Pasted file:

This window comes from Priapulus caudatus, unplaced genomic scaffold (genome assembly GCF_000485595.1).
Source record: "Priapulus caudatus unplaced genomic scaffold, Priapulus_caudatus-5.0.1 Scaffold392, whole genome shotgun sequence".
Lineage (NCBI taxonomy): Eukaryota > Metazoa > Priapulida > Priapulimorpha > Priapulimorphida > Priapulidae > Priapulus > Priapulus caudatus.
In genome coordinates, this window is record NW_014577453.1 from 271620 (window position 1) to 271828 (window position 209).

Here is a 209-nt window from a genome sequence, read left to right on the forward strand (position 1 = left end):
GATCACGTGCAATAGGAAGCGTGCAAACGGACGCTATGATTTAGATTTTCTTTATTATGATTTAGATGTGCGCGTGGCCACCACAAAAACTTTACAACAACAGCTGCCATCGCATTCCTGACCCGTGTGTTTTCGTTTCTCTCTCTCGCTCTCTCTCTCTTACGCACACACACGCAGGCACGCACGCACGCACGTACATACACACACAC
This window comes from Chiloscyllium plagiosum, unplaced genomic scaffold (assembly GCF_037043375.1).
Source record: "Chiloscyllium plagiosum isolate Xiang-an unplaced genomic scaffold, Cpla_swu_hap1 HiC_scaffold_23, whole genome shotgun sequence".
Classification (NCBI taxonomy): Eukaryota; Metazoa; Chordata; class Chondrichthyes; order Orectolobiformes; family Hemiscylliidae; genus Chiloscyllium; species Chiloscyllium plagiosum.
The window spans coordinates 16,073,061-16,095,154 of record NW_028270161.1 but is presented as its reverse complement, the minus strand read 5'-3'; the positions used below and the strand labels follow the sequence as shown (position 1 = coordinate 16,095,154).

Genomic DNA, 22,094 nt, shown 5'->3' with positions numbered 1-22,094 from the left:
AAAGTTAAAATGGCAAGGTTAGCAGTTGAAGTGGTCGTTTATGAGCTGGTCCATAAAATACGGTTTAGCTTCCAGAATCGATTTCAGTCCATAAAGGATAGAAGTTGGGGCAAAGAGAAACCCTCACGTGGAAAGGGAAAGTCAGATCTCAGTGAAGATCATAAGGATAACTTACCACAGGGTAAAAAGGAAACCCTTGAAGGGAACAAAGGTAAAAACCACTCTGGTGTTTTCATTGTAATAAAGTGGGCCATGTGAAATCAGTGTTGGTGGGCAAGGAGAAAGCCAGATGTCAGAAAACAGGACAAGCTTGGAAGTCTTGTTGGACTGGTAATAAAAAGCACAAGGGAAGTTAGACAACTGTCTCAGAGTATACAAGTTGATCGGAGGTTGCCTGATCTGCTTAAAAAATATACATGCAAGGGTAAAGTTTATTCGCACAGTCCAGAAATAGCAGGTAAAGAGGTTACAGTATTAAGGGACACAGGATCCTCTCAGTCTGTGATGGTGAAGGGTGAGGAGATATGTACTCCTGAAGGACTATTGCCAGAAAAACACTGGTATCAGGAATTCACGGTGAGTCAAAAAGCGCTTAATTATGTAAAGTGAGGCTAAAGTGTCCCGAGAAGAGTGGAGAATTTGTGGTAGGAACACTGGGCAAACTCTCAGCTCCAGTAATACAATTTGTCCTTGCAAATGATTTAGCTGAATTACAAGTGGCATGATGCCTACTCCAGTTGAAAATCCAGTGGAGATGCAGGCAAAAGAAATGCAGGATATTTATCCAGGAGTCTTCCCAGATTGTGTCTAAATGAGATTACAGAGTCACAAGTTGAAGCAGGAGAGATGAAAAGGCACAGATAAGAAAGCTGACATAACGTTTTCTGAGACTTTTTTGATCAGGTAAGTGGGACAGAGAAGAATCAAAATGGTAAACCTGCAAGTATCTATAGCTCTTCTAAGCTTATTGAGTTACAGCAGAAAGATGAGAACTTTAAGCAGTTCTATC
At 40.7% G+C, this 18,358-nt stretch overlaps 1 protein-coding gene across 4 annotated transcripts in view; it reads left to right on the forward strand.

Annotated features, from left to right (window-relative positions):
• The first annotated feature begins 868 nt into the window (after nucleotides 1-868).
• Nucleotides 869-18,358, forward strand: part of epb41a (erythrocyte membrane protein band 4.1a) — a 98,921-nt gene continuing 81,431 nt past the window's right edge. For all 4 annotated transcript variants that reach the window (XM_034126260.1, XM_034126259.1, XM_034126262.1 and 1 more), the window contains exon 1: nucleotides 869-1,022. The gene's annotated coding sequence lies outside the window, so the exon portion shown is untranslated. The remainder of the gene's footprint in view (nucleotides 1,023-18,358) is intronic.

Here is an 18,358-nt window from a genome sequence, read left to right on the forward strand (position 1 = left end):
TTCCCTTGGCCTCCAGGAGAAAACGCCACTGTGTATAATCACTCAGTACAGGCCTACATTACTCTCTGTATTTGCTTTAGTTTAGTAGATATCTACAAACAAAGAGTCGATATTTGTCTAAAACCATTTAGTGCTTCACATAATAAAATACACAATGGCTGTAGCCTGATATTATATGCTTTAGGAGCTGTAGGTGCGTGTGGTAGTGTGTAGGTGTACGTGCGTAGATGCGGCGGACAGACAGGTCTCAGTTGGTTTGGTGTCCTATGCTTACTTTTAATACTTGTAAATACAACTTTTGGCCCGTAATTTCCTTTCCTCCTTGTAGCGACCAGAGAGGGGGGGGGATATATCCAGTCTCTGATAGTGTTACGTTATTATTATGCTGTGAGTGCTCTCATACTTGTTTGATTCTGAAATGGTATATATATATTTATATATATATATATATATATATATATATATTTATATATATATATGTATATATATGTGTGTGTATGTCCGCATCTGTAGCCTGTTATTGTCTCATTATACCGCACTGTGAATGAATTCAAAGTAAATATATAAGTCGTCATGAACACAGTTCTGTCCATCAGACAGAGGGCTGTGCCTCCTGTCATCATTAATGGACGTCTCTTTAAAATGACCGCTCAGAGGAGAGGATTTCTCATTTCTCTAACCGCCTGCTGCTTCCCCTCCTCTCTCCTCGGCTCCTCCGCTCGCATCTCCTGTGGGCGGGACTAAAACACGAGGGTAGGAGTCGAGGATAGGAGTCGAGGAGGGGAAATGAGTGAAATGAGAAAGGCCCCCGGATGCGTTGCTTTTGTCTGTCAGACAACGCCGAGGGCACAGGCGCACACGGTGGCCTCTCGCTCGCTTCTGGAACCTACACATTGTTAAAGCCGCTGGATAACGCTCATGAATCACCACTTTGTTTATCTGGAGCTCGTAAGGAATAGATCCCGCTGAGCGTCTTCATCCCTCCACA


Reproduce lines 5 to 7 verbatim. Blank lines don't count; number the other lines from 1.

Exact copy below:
Here is a 209-nt window from a genome sequence, read left to right on the forward strand (position 1 = left end):
GATCACGTGCAATAGGAAGCGTGCAAACGGACGCTATGATTTAGATTTTCTTTATTATGATTTAGATGTGCGCGTGGCCACCACAAAAACTTTACAACAACAGCTGCCATCGCATTCCTGACCCGTGTGTTTTCGTTTCTCTCTCTCGCTCTCTCTCTCTTACGCACACACACGCAGGCACGCACGCACGCACGTACATACACACACAC
This window comes from Chiloscyllium plagiosum, unplaced genomic scaffold (assembly GCF_037043375.1).